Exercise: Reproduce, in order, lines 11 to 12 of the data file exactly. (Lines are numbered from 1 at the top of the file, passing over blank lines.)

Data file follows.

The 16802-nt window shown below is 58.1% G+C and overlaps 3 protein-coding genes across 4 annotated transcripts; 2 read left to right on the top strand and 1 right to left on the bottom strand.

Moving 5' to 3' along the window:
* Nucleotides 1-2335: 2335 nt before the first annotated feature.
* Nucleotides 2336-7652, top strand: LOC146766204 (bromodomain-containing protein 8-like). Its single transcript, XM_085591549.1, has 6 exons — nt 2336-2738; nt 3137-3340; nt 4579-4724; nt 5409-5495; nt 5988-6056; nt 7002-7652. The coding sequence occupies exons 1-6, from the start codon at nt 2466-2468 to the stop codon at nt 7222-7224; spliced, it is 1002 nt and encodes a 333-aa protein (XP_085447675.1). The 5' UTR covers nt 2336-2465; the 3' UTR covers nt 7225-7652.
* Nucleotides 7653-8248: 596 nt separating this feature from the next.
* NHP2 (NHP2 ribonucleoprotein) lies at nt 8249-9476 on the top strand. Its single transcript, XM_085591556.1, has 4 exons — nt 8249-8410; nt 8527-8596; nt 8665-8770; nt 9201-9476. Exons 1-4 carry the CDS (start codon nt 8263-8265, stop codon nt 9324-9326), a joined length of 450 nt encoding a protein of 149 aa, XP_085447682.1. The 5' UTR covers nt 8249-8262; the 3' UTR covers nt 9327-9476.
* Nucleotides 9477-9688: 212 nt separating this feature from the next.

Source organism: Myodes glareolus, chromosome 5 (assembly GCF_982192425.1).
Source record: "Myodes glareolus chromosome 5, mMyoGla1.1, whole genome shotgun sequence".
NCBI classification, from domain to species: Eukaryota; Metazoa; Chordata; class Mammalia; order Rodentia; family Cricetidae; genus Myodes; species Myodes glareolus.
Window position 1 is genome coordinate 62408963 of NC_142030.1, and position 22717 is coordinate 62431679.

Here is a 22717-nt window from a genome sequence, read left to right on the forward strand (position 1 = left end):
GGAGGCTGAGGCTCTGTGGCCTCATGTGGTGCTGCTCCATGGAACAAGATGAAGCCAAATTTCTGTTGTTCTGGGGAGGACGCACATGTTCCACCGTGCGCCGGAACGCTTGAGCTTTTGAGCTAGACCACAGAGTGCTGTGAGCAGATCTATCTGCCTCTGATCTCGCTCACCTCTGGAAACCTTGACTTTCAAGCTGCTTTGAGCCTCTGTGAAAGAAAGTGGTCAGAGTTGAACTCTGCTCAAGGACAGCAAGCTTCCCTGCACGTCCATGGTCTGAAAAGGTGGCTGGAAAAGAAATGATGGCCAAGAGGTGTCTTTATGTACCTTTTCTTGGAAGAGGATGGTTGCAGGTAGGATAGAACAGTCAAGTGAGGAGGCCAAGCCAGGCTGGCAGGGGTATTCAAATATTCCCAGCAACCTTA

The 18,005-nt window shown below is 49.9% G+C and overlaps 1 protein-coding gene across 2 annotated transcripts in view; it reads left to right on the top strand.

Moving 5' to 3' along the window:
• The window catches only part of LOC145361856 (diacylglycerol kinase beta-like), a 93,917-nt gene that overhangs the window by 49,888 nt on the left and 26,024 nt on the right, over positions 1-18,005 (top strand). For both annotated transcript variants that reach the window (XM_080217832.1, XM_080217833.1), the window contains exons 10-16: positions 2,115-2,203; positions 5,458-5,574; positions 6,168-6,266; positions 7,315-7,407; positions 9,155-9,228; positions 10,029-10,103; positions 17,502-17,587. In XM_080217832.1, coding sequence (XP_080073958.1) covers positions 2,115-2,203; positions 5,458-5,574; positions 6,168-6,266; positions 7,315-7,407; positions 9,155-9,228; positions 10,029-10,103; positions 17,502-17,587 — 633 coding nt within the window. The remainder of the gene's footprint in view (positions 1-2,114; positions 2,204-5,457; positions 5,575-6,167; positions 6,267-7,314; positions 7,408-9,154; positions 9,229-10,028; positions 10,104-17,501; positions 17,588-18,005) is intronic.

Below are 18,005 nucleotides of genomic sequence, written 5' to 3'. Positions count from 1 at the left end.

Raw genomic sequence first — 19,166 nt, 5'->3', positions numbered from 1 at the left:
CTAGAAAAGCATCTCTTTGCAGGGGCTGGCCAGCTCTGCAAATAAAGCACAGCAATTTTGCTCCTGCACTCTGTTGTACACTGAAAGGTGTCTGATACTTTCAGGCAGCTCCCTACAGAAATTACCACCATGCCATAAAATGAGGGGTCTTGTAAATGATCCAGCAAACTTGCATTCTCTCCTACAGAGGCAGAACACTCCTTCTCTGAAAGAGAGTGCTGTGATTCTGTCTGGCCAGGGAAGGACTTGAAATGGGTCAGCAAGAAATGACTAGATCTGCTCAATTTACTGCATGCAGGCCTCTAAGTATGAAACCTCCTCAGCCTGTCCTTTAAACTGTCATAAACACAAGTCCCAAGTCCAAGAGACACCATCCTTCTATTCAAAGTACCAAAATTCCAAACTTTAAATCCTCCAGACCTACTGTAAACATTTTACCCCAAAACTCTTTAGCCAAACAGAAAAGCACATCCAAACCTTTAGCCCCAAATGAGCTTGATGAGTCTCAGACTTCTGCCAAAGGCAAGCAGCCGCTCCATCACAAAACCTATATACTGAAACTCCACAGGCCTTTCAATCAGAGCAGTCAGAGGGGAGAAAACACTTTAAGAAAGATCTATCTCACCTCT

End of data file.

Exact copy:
Window position 1 is genome coordinate 62408963 of NC_142030.1, and position 22717 is coordinate 62431679.

Here is a 22717-nt window from a genome sequence, read left to right on the forward strand (position 1 = left end):